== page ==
Most Slovak media outlets, including all major print outlets, are privately owned. Lack of transparency in media ownership remains a concern, as does inadequate enforcement of regulations on cross-ownership of media outlets. At present, print media ownership is concentrated in three major houses: Ringier Axel Springer, Spoločnost’ 7 Plus, and Petit Press. In 2010, Slovakia’s leading financial group, J&T, purchased the country’s second-most-popular daily newspaper, Pravda. Three years ago, the same company assumed control of TV Joj, the country’s second-largest television network. In December 2011, the national transmission company Towercom was awarded an 18-year license to operate Slovakia’s fourth digital terrestrial television multiplex—the only such broadcasting system it did not already control.
At the end of 2010, the dire financial position and dwindling audience of public service broadcasting prompted the government to merge Slovakia’s public television and radio networks into a single entity, Radio and Television Slovakia (RTS). The merger, which will take two years to complete, was designed to rescue both broadcasters from financial collapse, but did not relieve them of their massive debts. Beginning in 2013, RTS will be funded entirely from Slovakia’s national budget, rather than a combination of state funding and viewers’ licensing fees.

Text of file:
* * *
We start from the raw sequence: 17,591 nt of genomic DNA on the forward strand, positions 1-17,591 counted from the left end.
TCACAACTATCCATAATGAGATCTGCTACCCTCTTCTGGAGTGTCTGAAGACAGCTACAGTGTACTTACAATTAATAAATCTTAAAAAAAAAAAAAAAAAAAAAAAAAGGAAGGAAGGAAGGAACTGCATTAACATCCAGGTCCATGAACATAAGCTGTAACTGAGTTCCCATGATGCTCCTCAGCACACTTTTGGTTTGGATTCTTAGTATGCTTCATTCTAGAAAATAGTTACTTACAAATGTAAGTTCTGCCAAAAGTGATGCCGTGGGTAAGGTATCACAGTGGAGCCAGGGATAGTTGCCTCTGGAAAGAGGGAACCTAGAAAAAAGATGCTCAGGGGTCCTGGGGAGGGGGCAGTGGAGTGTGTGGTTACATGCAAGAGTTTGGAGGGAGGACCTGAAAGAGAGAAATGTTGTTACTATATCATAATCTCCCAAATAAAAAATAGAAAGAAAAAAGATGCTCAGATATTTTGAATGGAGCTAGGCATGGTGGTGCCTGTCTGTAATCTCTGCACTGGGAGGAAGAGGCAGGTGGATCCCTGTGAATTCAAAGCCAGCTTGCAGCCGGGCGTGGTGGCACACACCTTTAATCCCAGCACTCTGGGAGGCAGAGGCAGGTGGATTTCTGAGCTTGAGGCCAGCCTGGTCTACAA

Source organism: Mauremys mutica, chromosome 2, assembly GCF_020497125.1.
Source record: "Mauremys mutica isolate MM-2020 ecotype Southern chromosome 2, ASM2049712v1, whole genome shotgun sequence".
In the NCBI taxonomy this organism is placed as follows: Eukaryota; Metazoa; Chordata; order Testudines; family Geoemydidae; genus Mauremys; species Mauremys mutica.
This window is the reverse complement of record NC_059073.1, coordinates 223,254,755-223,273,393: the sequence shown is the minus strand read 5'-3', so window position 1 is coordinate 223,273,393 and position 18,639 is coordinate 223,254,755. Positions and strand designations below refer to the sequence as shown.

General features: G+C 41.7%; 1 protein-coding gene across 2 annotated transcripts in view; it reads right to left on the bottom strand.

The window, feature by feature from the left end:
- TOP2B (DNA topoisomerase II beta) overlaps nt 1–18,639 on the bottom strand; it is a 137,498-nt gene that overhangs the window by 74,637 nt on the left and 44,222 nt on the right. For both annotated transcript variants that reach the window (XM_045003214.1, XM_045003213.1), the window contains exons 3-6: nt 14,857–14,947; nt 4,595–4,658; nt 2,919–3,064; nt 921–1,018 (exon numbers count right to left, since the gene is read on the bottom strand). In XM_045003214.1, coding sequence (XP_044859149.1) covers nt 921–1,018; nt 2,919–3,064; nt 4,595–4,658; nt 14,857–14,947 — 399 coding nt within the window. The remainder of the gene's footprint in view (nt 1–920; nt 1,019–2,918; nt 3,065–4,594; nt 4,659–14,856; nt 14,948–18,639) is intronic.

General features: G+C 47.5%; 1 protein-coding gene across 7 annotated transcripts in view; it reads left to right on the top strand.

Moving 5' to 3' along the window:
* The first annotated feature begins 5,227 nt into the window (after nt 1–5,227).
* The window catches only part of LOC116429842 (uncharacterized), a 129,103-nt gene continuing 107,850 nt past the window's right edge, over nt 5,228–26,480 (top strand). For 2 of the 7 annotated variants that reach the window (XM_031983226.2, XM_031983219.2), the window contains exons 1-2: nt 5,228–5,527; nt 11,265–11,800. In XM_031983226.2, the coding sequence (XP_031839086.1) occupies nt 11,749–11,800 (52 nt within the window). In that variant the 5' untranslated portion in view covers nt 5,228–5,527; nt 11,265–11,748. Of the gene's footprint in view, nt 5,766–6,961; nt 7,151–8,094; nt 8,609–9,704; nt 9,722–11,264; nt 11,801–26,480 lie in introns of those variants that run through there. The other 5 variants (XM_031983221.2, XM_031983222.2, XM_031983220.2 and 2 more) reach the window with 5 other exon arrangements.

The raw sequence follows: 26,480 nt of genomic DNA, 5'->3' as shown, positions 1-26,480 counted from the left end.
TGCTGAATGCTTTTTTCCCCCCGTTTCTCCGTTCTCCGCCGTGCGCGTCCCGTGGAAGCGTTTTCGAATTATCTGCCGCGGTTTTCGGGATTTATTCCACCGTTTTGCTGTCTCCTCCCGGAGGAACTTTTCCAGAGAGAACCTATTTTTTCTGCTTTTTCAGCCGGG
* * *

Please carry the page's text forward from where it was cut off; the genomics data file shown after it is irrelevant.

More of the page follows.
Private media outlets have also faced increasing financial pressures. In April 2011, a group of online newspapers began following the example of cable television, charging subscription fees and bundling access to sites or programs in order to attract a larger audience. The stated goal of the project—which was orchestrated by Piano Media, a company led by SME’s editor in chief—is to convert 5 to 15 percent of internet users into paying subscribers within four years. Users will also be expected to pay to make comments.
Slovaks enjoy growing access to the internet, which the government does not restrict; approximately 74 percent of the population had access in 2011. In October, the Ministry of Finance published a draft law that, if passed, would result in the blocking of web servers that offer online gambling without a license. Critics warned that the broadly worded measure could result in the blocking of social-networking websites such as Facebook.